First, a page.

The only reason they don't change the name is because the brand has value.  

post #116 of 324
Forcing? This is where it goes off the rails. What does that mean? Gunpoint? Kill him? Laugh if you want but there are some who would go to those lengths,although I'm sure you didn't mean to imply that yourself. We lose a little bit of freedom each day because of good intentions like not allowing a small number of people to be "offended". Christmas celebrations, Easter events, gone because a small number of people were offended. It has to stop.
post #117 of 324
Quote:
Originally Posted by dsc123 View Post
 

Why not just err on the side of not being a dick, instead of arguing that you're only being a dick to 10,000 people?  

 

 

Warning: Spoiler! (Click to show)
And I don't mean you, @Jeremie Boop--you are by all accounts a nice guy.  I mean Dan Snyder and his organization.    

 

The only reason they don't change the name is because the brand has value.  

The problem is though, almost anything could make you "be a dick" to just about anyone. Changing the name could well offend as many people as it is offending now. Say they change the name, then you get a pretty large petition signed or movement started by native american people not liking that it was changed, does that mean you change it back?

post #118 of 324
Quote:
Originally Posted by Gunther View Post

Forcing? This is where it goes off the rails. What does that mean?

It means that Dan Snyder has made it very clear that he isn't changing the name.  Hence, to get it done, the NFL would have to "force" a change.

 

Quote:
Originally Posted by Jeremie Boop View Post
 

Changing the name could well offend as many people as it is offending now.

Seriously??  Come on.

post #119 of 324
Quote:
Originally Posted by newtogolf View Post
 

There are two sides to every story.

"A leader of the Navajo Code Talkers who appeared at a Washington Redskins home football game said Wednesday the team name is a symbol of loyalty and courage -- not a slur as asserted by critics who want it changed."  Rest of article is here; http://www.foxnews.com/sports/2013/11/28/navajo-code-talker-says-redskins-name-not-derogatory/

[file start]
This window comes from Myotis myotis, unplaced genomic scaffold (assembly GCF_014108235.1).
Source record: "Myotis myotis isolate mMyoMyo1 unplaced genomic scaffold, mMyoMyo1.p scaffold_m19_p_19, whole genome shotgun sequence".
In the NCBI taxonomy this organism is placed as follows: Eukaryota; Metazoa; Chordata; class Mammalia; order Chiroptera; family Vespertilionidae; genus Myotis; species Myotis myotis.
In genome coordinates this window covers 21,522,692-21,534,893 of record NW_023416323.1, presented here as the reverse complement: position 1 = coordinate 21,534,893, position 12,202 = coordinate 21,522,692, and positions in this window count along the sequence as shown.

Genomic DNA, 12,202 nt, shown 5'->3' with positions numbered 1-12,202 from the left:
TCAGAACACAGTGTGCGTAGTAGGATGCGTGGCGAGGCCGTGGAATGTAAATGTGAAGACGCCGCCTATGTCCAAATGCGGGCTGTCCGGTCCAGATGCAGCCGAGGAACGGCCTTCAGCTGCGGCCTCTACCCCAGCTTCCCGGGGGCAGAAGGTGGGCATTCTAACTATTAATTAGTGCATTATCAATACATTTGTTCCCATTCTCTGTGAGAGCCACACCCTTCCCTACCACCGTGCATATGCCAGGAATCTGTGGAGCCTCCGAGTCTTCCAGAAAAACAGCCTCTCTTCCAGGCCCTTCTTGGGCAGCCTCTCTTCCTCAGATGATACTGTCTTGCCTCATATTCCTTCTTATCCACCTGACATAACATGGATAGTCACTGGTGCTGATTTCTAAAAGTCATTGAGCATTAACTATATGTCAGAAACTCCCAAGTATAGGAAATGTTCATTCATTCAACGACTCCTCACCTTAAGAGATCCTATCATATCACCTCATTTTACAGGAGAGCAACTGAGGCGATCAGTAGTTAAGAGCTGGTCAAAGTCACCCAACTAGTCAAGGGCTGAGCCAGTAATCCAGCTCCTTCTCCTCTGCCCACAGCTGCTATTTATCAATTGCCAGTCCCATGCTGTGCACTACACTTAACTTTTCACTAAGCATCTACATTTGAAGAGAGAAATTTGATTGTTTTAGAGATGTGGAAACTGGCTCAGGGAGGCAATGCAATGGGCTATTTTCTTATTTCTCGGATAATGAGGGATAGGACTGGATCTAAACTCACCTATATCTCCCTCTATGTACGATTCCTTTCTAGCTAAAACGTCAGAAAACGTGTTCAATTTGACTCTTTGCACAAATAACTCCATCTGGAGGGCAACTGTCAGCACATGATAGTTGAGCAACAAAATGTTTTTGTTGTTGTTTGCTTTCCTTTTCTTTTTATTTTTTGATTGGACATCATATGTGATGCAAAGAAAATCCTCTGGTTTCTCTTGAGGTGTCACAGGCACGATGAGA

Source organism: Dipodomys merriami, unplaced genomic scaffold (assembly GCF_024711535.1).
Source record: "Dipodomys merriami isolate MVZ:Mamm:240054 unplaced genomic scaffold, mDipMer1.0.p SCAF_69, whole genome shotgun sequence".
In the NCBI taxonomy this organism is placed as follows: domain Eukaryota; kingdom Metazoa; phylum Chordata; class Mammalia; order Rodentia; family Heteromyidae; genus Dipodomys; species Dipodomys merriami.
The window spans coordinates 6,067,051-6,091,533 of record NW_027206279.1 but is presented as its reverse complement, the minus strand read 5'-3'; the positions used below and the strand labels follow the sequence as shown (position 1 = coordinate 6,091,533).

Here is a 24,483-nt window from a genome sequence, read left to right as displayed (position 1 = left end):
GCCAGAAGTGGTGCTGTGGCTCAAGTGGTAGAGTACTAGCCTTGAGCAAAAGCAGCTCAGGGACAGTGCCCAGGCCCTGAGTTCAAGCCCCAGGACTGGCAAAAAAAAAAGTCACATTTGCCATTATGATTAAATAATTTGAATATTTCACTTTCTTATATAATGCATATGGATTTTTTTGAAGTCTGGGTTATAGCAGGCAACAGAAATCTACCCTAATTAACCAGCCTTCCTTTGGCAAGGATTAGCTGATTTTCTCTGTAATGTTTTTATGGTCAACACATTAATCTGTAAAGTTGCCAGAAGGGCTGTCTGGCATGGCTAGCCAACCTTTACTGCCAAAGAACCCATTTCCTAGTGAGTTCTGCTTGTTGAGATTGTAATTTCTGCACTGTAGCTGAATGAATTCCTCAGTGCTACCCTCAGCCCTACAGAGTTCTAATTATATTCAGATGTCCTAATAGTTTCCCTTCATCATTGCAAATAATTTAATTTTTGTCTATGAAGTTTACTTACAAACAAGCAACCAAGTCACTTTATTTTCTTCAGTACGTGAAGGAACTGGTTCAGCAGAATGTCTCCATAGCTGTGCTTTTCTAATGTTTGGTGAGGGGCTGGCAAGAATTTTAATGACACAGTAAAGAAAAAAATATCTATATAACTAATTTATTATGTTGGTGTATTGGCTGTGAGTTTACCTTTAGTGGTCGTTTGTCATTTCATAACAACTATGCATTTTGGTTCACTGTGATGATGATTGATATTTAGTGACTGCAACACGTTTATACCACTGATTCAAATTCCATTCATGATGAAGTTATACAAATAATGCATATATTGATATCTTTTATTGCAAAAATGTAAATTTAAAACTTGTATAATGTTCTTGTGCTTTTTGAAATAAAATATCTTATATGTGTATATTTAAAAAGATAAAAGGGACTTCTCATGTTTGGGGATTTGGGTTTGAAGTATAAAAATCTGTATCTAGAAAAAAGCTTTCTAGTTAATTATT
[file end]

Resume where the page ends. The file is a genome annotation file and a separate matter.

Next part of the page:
Did you read the rest of the article?  In particular the part where the head of the National Congress of American Indians, which claims to be the oldest, largest and most representative American Indian and Alaska Native organization, said "That term is associated with getting rid of the Indians."

 

Yes, Snyder found 4 Navajo Code Talkers, who don't mind the term.  Not surprisingly, fox news left out the part about the Navajo Nation Council, expressing opposition to the name.

 

Quote:
Originally Posted by newtogolf View Post

 

Now, that said, the commercial Erik posted was effective, and if the American Indians (not the white PC bunch we often hear from in these matters) in this country want the name changed, then I will be first to support forcing Snyder to change the name of his team.

 

But this can't be news to you, right?  Before seeing that commercial did you really think that it was just a bunch of white PC people who wanted it changed and that Dan Snyder had the support of all the Native Americans?  

 

Its also strange to me that people dismiss the opinions of non-Native Americans on the topic, as if you're not allowed to have an opinion on a topic unless it directly effects you. 

 

Quote:
Originally Posted by Jeremie Boop View Post